We have had to do that in our own congregation. It is a painful thing to do, but Paul calls us to task right here. It may be that you are a student getting ready to go off to school. It may be a liberal arts college or a state university. You may be required to take a religion course from someone who claims to be a Christian, and yet teaches against historic Christian doctrine. You will be called upon in that circumstance to discern the truth. You need to know the truth in order to do that. You may be a person listening to a teacher in some setting, a preacher, a religious authority who claims to be Christian, but who is against the apostolic teachings of Christianity. You are called upon here to be discerning.

II. Christians are to be “too good to deceive and too wise to be deceived, “wise as serpents, harmless as doves.”
Secondly, if you will look at verse 19, Paul's word of encouragement and exhortation here is directly connected with what he's already said in verse 17. You see that connection in the little word, for. “I urge you to keep an eye ou,t, he says in verse 17, “for the report of your obedience has reached to all.” Now, that doesn't seem to make sense at first. Keep an eye out for false teachers because I already know that you are doing such a good job, and you are growing in grace and you are obedient.

That doesn't seem to make sense, but it makes perfect sense. Paul is writing from Corinth where this is a problem, to Rome where it's not. And he is wanting to make it clear that he's not telling them to be on the lookout because they've messed up. He's not telling them to be on the lookout because he sees them falling down on the job. He's saying, look, I've already heard the reports of your obedience. You are doing wonderfully. You are growing in grace. In fact, he says in verse 19, I'm rejoicing in you. And so I want you to understand, Paul is saying, I am not exhorting you in this because I am disappointed in you. I'm not exhorting you in this because I'm critical of you. I'm exhorting you in this precisely because you are doing so well, and I don't want you to fall into the trap. And so, that's what I mean by saying the exhortation is wrapped up inside of an encouragement. Because, in verse 19, Paul is calling these christians to be too good to deceive, and too wise to be deceived. He's calling them, in Jesus' language, to be wise as serpents, and as harmless as doves. But he's doing it not because they've messed up, but because he doesn't want them to fall into a trap. He knows how faithful and obedient they are. He's rejoicing over them, but he wants them in their faithfulness to be innocent and wise – wise in that which is good, innocent in that which is evil. And this is the call to every Christian, a call for spiritual and biblical discernment. We need to know the truth. We need to know the difference between truth and error, and we need to exercise discretion in regard to those who are supposedly preachers of God's word.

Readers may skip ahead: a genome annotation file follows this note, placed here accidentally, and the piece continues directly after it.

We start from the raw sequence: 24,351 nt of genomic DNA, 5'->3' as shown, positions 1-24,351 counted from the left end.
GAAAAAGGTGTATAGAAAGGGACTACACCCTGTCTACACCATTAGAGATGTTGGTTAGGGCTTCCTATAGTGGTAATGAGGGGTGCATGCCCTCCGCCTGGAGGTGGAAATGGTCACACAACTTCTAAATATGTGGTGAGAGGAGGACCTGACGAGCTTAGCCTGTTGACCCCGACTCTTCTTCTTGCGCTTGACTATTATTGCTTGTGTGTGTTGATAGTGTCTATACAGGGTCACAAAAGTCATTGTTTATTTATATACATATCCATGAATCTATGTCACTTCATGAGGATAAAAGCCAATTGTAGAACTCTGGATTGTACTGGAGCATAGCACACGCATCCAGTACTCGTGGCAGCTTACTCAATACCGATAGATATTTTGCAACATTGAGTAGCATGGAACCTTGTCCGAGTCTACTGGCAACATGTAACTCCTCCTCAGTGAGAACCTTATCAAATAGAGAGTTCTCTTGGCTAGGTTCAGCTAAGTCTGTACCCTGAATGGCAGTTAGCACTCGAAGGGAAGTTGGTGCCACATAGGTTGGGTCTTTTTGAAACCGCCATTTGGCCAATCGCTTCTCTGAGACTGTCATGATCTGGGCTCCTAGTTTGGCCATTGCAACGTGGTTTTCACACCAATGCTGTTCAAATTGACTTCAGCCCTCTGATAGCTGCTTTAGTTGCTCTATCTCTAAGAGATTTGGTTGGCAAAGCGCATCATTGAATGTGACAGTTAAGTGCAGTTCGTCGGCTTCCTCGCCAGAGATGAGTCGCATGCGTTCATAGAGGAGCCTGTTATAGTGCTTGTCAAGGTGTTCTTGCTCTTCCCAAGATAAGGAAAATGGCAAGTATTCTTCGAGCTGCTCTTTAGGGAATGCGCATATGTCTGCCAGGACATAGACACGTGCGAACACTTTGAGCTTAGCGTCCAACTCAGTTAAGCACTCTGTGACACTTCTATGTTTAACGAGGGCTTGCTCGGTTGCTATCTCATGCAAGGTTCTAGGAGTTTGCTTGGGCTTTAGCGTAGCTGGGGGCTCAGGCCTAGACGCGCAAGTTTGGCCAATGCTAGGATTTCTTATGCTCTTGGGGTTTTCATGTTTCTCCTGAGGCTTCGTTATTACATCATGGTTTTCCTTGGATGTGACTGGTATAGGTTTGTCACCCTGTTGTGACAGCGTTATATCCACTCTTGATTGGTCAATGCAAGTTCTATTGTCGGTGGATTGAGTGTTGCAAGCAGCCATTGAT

Have you ever turned on the televison and seen the diet of what passes as Christian teaching in religious programing? The vast majority of it, the great bulk of it, is crazy. And yet, when you see the dollar amounts given by sensible Christians to these essentially Christian ministries, you have to ask yourself, “What in the world are these people doing? Do they have no discernment? Can they not see the patent falsehood of the 'health and wealth' gospel? Of the get rich quick schemes? Of the total lack of biblical and gospel content of many of these shows?” You can watch the shows for minutes, and minutes, and maybe hours and wonder, “What possible spiritual benefit could have been conveyed by that. Even if I could get my cavities turned into gold, what possible spiritual benefit could that have given to me?” People who sit under these kinds of hucksters are culpable, Paul says, because they are called to spiritual discernment. Christians, all Christians, are called to know what is good and what is wise, and what is right and to exercise discernment regarding false teaching.

III. God Himself is the source of our peace, unity, victory and we need His grace.
Thirdly, in verse 20, Paul goes on to give an optimistic expectation. He's given a warning, and he's given an exhortation wrapped up in encouragement, but here he gives an expectation of hope. He is very, very optimistic. And he closes with a benediction. He says, “the God of peace will soon crush Satan under their feet.” There's his expectation for the church in Rome. He has great hopes for them. God will soon crush Satan under their feet. God, Himself, he is saying, God Himself is their source of peace and unity, and victory, and we need His grace.